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L Train delay begins with broken countdown clocks, continuous hours: Gothamist



The delay of the L train came out of the gate on Friday night, dramatically reducing the night and weekend services with a performance that left many riders confused, disappointed and convinced that the next 15-18 months would be more painful than was previously thought. Problems started at 21

:30 hours, just half an hour before the L service was set to climb to the planned 20 minutes ahead, with trains moving only three times an hour. But when the distance between the trains began to rise, the countdown clocks across the train corridor L leaped forward, showing 41 minutes while waiting for the next train on the 8th Avenue.

"First day, and we are already behind schedule, real ominous," Williamsburg resident David Dimelchell noted as he stared at Bedford Avenue screen. "I expected it to be terrible, but …" The 33-year-old supply chain manager withdrew, then turned to his partner and reminded her that it was not too late to get out of the neighborhood forever. A train L eventually came about 30 minutes later, but MTA was soon forced to pull out its countdown clocks, leaving the riders in the dark for train timing until nearly midnight. And even when the official Twitter account on the subway assures customers they can find real-time service information in the MTA application, which is also a fake. From noon on Saturday, the app still did not show the train service for 8th Avenue.

For many ordinary urban riders, the L-band, which has 400,000 on a normal day, the underground reality was far from the Governor's description of a "service that still works". In Union Square, the crowds were populated by barricades on a mezzanine level, in some cases waiting to board an open train that would not arrive for an hour. Transit-workers located in the system in large numbers actually asked customers to take advantage of the increased service of the M, G and 7 lines, or the free transfers of the M14A / D and Williamsburg Link buses.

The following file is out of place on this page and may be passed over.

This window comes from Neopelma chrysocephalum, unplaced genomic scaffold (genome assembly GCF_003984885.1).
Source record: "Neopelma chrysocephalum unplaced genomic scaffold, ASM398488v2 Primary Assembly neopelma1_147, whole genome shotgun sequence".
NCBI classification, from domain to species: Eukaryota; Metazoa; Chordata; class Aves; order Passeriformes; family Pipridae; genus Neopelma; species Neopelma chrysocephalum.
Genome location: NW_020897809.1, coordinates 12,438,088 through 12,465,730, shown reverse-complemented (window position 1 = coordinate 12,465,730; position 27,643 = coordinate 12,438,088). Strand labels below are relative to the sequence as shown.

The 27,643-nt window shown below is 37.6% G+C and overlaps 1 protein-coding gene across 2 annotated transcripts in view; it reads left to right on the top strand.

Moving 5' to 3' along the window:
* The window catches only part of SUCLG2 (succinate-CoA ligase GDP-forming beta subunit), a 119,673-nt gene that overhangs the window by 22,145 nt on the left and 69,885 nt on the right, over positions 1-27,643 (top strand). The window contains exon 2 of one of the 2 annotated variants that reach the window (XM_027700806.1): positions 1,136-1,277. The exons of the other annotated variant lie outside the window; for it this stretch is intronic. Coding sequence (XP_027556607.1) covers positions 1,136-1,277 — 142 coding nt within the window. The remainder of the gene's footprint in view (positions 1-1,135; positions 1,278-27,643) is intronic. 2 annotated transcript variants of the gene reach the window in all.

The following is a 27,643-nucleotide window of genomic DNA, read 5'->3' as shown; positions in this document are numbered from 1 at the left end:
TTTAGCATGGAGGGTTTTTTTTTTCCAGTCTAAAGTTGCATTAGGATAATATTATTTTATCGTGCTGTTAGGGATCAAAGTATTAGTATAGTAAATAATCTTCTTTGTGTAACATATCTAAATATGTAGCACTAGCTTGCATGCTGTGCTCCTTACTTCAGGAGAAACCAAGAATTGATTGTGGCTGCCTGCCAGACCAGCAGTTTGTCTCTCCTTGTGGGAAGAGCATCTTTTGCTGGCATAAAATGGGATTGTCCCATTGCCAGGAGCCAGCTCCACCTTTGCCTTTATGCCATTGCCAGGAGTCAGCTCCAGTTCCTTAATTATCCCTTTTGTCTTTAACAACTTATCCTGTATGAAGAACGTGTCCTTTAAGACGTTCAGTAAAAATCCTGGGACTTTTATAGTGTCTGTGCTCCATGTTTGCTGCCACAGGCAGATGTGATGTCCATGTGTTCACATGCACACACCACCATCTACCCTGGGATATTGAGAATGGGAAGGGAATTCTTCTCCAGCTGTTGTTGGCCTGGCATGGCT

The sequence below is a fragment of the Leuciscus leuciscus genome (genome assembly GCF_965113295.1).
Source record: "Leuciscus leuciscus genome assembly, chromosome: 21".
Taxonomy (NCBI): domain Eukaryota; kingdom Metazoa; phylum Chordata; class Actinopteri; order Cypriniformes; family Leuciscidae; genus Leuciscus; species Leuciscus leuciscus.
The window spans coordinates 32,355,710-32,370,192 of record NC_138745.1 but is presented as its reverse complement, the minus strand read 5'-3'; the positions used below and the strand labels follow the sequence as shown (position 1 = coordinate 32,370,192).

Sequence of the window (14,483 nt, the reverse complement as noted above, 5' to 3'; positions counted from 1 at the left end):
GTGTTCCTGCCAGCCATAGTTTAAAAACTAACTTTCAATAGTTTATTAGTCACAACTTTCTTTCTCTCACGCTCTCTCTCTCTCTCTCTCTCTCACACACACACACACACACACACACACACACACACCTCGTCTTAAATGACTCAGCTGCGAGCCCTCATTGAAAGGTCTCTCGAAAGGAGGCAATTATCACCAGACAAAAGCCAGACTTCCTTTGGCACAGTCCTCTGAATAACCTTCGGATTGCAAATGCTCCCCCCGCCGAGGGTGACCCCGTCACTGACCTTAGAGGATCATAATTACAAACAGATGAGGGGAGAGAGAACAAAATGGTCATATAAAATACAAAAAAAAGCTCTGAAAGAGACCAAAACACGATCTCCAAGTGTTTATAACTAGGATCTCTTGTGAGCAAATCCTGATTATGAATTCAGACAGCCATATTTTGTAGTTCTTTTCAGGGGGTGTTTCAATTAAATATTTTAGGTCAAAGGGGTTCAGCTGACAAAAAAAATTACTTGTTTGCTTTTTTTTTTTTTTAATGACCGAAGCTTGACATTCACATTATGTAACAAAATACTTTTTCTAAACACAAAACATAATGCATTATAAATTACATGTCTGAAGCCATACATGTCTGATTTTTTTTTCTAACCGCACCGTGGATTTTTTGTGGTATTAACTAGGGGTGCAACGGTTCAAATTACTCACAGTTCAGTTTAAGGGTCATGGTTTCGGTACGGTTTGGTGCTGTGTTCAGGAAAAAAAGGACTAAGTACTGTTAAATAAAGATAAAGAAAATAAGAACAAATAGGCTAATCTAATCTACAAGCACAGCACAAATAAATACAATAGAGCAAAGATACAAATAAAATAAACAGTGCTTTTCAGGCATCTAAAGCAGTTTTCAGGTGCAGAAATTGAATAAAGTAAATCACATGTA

Those who have met continue to wait not only for internal stations but also for stationary trains. The residence time seemed particularly bad at Union Square, where the MTA blocking system means that the Brooklyn-bound service should wait for the arriving train before moving on to the shared road to avoid the construction area between 3rd Avenue and Bedford. "This is worse than I thought," said Alfredo Fernando, a dishwasher in a restaurant near Union Square. Normally, he leaves at 11 o'clock. "he said," to go to Graham Avenue stop and not think seriously about using other alternatives so far. "It will be a complete catastrophe for me."

"It really destroys our flow," said Danny "DocSmooth" Cruise, a Bronx resident. Realizing that he would most likely have to start running new lines, he complained that he had been the person for so long. – Here's the train. It's really here. R

Several riders noticed that they were impressed by MTA's efforts in human communications. the vests attached with bright pink buttons, "Ask me about the L project," were scattered across literature stations and tried to answer questions, including NYC Transit President Andy Bayford, who spent most of his night the platform asked the New Yorkers where they were going and whether they knew about the alternative variants of the service. and riders to carcinogenic silica powders. "There will be dust," predicts an MTA employee behind a face mask. Asked if he was concerned about the air quality during the delay, he replied: he would not wear a mask if I had not. "

For its part, the MTA called the fears of dust shattered by the construction of the damaged wall of the bench" scandalous and fake "to make the results of air quality monitoring available to the public, although it is not clear when and where

However, some riders said the reduced service was an improvement from the previous plan that would shut the tunnel in full for 15 months. sales, who moved to Williamsburg from Southholt, Long Island, said he did not understand why people were afraid: "If you're in a hurry, just take Uber, we're just happy that it's open at all. "One of the fears of delay, according to transit advocates, is that train drivers will be mass-defective by creating congestion that hampers the bus service and even more people give up public transport." At least half a dozen athletes said Gothamist on Friday night that they will most likely start taking car services between Manhattan and Brooklyn much more. "How MTA dealt with the first night of delay, even if he had a few" training points "on the way. to continually improve ", he added. "As Friday is intense for a short period of time, [on Saturday] we will be busy throughout the day. I think tomorrow will be the bigger test. "


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